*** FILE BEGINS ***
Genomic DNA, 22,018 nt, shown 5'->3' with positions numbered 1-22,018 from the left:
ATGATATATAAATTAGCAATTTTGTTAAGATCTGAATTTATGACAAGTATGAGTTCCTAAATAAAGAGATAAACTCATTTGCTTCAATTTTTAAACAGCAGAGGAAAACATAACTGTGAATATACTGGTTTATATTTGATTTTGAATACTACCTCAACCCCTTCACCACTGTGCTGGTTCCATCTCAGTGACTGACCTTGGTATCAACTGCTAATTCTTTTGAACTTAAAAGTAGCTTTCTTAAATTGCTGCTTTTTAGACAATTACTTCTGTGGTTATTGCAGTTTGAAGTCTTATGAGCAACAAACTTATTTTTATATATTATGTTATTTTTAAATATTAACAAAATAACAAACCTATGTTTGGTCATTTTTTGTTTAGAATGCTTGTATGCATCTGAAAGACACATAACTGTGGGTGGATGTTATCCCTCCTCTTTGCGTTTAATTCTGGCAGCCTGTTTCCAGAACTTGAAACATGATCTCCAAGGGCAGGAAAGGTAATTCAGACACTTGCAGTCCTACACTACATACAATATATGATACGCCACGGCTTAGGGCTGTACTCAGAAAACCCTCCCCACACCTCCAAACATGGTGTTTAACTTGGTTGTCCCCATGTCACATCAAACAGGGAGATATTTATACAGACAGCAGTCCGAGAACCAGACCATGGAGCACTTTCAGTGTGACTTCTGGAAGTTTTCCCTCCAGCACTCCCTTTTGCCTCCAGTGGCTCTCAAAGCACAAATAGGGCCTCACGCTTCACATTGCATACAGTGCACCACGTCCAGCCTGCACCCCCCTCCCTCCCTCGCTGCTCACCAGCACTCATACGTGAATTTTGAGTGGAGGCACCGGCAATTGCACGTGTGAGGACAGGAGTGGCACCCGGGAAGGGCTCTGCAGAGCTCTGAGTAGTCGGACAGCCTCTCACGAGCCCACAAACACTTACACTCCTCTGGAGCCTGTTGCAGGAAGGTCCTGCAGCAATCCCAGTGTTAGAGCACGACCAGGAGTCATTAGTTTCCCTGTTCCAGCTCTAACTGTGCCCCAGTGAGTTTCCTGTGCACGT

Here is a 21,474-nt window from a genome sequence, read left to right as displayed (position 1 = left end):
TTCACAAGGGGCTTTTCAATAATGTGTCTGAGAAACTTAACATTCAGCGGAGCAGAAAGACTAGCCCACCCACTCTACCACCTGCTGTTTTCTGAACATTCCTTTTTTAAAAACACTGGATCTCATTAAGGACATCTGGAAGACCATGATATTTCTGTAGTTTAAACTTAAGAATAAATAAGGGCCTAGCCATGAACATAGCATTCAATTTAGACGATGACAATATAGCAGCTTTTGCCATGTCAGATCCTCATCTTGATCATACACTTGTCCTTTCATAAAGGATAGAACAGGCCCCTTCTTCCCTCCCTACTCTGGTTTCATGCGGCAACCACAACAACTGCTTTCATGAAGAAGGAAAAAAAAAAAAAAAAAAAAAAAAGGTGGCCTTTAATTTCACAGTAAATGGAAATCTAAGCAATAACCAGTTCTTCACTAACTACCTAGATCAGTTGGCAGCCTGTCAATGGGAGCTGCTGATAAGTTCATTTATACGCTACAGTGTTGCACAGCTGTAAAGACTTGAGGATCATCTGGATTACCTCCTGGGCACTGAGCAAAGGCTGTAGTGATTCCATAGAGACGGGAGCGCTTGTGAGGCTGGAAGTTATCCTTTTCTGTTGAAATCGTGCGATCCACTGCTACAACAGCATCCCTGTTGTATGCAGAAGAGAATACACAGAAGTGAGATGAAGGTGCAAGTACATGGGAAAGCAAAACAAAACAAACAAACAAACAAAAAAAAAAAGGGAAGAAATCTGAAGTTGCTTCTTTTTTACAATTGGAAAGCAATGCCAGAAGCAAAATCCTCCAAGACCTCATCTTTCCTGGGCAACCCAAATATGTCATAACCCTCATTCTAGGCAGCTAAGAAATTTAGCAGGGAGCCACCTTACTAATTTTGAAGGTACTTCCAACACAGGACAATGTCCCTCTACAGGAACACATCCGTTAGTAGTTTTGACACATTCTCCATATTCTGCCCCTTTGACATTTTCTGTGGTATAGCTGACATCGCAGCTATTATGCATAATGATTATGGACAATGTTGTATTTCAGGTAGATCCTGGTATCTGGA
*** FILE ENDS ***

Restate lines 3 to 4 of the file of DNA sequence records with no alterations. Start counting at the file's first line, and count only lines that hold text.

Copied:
Here is a 21,474-nt window from a genome sequence, read left to right as displayed (position 1 = left end):
TTCACAAGGGGCTTTTCAATAATGTGTCTGAGAAACTTAACATTCAGCGGAGCAGAAAGACTAGCCCACCCACTCTACCACCTGCTGTTTTCTGAACATTCCTTTTTTAAAAACACTGGATCTCATTAAGGACATCTGGAAGACCATGATATTTCTGTAGTTTAAACTTAAGAATAAATAAGGGCCTAGCCATGAACATAGCATTCAATTTAGACGATGACAATATAGCAGCTTTTGCCATGTCAGATCCTCATCTTGATCATACACTTGTCCTTTCATAAAGGATAGAACAGGCCCCTTCTTCCCTCCCTACTCTGGTTTCATGCGGCAACCACAACAACTGCTTTCATGAAGAAGGAAAAAAAAAAAAAAAAAAAAAAAAGGTGGCCTTTAATTTCACAGTAAATGGAAATCTAAGCAATAACCAGTTCTTCACTAACTACCTAGATCAGTTGGCAGCCTGTCAATGGGAGCTGCTGATAAGTTCATTTATACGCTACAGTGTTGCACAGCTGTAAAGACTTGAGGATCATCTGGATTACCTCCTGGGCACTGAGCAAAGGCTGTAGTGATTCCATAGAGACGGGAGCGCTTGTGAGGCTGGAAGTTATCCTTTTCTGTTGAAATCGTGCGATCCACTGCTACAACAGCATCCCTGTTGTATGCAGAAGAGAATACACAGAAGTGAGATGAAGGTGCAAGTACATGGGAAAGCAAAACAAAACAAACAAACAAACAAAAAAAAAAAGGGAAGAAATCTGAAGTTGCTTCTTTTTTACAATTGGAAAGCAATGCCAGAAGCAAAATCCTCCAAGACCTCATCTTTCCTGGGCAACCCAAATATGTCATAACCCTCATTCTAGGCAGCTAAGAAATTTAGCAGGGAGCCACCTTACTAATTTTGAAGGTACTTCCAACACAGGACAATGTCCCTCTACAGGAACACATCCGTTAGTAGTTTTGACACATTCTCCATATTCTGCCCCTTTGACATTTTCTGTGGTATAGCTGACATCGCAGCTATTATGCATAATGATTATGGACAATGTTGTATTTCAGGTAGATCCTGGTATCTGGA